• Elyse Huynh, The Budding Nutritionist

Damned if You Do and Damned if You Don't


“I wonder if they can tell, I’m sure that they can tell. Should I say something first? I’m allowed to have a holiday, a kid-free break….aren’t I?”

These thoughts are going through my mind as we boarded the plane in Singapore, bound for the USA, feeling guilty and certain that those around us would instantly know and disapprove that we had decided to leave our 7 month old daughter at home with family.

As a new mum, motherhood is a new language that I need to learn fast, navigate and apply daily. I never had to be more considered and organised, but equally as flexible and go-with-the flow in my life, until I had a baby.

So you can imagine planning to attend our good friends’ wedding in the USA, which would have usually been exciting and easy, was now fertile ground for guilt, doubt and anxiety. To help the process, my Husband and I asked a cross section of friends and family for advice and it became apparent early on how polarising this issue is. Some were firmly rooting for Camp A (“Oh she’s so young, definitely take her, it’s the best time.”), and just as many swearing by Camp B (“Are you crazy? Don’t take her, she won’t remember a thing and you won’t be able to enjoy anything”). Both camps equally impassioned in their beliefs, and shared cautionary tales from their own personal experiences. Divisive they were, indecisive we remained. We were walking around with big imaginary L Plates on our heads, secretly pleading for the ‘right’ answer from a higher power, one that would guarantee safety and security for our daughter, while providing oodles of fun and 8+ hours sleep in one stretch for us.

That’s the thing though, there is no ‘right’ answer. Our landing page of truth was that we were definitely going to attend the wedding and make it into a holiday ; it was the decision process of whether or not to take our 7 month old daughter that needed divine intervention. Initially, we had always intended to take her and didn't accommodate any other option (frankly, we didn't know we had another choice, and appreciate that not everyone does). It wasn't until a friend (and fellow mum) framed it to us very unsubtly that taking her would mean the end of sleep and fun - basically all that you want a holiday to be. We mulled over the decision for months, my Husband even booked two trip itineraries- one with and without her, just so we could decide last minute. In the end, we decided not to take her and we had an amazing trip. We fully celebrated our friends’ wedding, stayed up late, met new people, and slept in; all while spending quality time as a couple exploring the southern states of America.

I realise it’s easy to share this now because we are safely reunited with a happy baby and the narrative could have been very different. It’s all about choices and consequences, we make these everyday, but as parents the spotlight of judgment (by self or by others) is sharp, acute, and not always rational and fair. No matter what you choose for your family, it is the right choice at that given time.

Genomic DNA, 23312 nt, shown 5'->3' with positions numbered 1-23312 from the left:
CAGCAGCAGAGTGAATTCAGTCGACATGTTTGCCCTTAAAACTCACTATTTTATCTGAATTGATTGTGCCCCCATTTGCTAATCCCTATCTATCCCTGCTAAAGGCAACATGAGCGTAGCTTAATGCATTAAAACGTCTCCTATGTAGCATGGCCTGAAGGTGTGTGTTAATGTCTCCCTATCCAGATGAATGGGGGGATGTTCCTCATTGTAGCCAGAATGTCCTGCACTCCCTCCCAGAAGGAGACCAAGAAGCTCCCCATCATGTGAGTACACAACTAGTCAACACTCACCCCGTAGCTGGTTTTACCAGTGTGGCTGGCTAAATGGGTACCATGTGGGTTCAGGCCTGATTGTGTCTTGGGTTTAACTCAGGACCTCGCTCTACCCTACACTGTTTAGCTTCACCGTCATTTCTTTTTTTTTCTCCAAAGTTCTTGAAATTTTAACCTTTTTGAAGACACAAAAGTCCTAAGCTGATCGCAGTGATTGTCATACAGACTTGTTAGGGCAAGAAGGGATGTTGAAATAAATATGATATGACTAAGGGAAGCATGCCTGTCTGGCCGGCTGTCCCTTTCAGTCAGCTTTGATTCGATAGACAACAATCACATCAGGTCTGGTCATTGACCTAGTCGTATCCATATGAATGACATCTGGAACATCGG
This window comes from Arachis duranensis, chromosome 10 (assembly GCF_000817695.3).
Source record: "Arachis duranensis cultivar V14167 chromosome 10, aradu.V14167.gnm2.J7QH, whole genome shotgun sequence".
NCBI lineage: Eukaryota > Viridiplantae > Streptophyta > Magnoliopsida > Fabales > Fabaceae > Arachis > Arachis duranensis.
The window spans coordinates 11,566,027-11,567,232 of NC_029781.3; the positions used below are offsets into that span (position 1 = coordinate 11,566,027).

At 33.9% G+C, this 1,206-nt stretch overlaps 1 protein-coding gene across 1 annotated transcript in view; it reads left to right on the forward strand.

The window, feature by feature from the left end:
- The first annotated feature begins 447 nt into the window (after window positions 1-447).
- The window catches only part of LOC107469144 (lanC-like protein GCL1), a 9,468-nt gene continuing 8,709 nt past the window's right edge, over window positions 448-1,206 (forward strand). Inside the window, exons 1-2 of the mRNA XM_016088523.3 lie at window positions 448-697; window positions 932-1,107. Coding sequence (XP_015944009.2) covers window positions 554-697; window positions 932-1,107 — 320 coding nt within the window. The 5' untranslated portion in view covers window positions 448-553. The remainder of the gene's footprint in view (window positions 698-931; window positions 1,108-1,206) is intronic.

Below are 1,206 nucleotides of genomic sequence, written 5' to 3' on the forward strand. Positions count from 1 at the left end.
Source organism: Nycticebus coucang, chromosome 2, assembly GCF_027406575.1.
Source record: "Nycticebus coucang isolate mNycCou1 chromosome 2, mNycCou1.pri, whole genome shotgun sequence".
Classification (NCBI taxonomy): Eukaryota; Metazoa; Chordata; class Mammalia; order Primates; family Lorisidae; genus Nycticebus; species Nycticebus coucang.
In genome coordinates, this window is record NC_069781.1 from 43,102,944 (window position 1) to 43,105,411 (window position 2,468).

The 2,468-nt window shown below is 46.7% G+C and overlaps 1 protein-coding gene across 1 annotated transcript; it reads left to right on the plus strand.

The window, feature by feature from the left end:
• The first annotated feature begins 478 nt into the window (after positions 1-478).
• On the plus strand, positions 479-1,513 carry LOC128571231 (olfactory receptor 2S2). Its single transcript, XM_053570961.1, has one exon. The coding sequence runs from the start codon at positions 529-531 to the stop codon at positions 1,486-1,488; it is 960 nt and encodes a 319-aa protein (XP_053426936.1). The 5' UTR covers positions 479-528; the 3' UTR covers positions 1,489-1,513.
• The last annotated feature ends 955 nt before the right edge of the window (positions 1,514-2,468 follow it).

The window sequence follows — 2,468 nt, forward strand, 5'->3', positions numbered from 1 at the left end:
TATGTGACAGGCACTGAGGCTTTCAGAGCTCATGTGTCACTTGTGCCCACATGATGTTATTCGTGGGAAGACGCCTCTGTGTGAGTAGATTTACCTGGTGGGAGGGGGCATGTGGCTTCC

So if you find yourself in the same predicament as I did, allow me to share, while still fresh in my mind and unedited, some points from our decision to leave the baby -

1. You and your partner need to be on the same page. It will not work if one party feels pressured into a decision. Enough said.

2. Yes, you will feel guilty if you leave them. And no, the enjoyment level will not be the same. If you can accept these two notions it will make the trip easier. Rather than resisting and trying to ‘make it like was before the baby/kids’ embrace the fact that you will spend a lot of time looking at photos of them on your phone (especially at 1am when you are awake, emotional, and jet lagged). You will be checking in all the time, and yes, you will be talking about them with your partner and those within a 25m radius a lot. And that’s okay.

3. You will be judged. By others and by yourself. It doesn't make people good or bad, it just makes them human. Don't justify your decision either, it weakens it. Just see point 1 above. That’s all you need.

4. Know your baby, we feel blessed that our daughter is a healthy, happy and relatively easy-going baby (for now!). We would not have left her in the care of my mum if she was a fussy, sickly or high maintenance baby. We simply would not have been comfortable.

5. An obvious but important one to re-iterate, have your contingencies in place. Emergency numbers, blood type, medical history, allergies, nearest hospital. My rule with my Mum was if I didn't hear from her during any 12 hour period, I would have a friend go to our home immediately. We were in the US so this made sense to me. For you, it may be within a 2-3 hour window. WhatsApp and FaceTime were our lifelines.

6. And finally, once you know the baby is okay, consciously practice to calm down and chill out. Have a drink, look into your partner’s eyes and enjoy the moment. You deserve it. You are not only a mum.

“Do what you feel in your heart to be right, for you’ll be criticised anyway” Eleanor Roosevelt.

Elyse is currently based in Singapore with her Husband and baby Daughter. After more than 12 years in the corporate sector, Elyse is embarking on a new journey as a certified Nutritionist, through her company The Budding Nutritionist. The company will focus on 2 main areas - nutrition counselling and management for individual clients, and designing & delivering nutrition workshops for companies. She is also the Co-Founder of a new collaboration - 'SHE Movement' which aims to bring awareness and education around simple and sustainable skills for skincare, health and wellness to women of all ages, purposefully geared towards graceful aging. Watch this space for the official go-live date of her website “www.thebuddingnutritionist.com”

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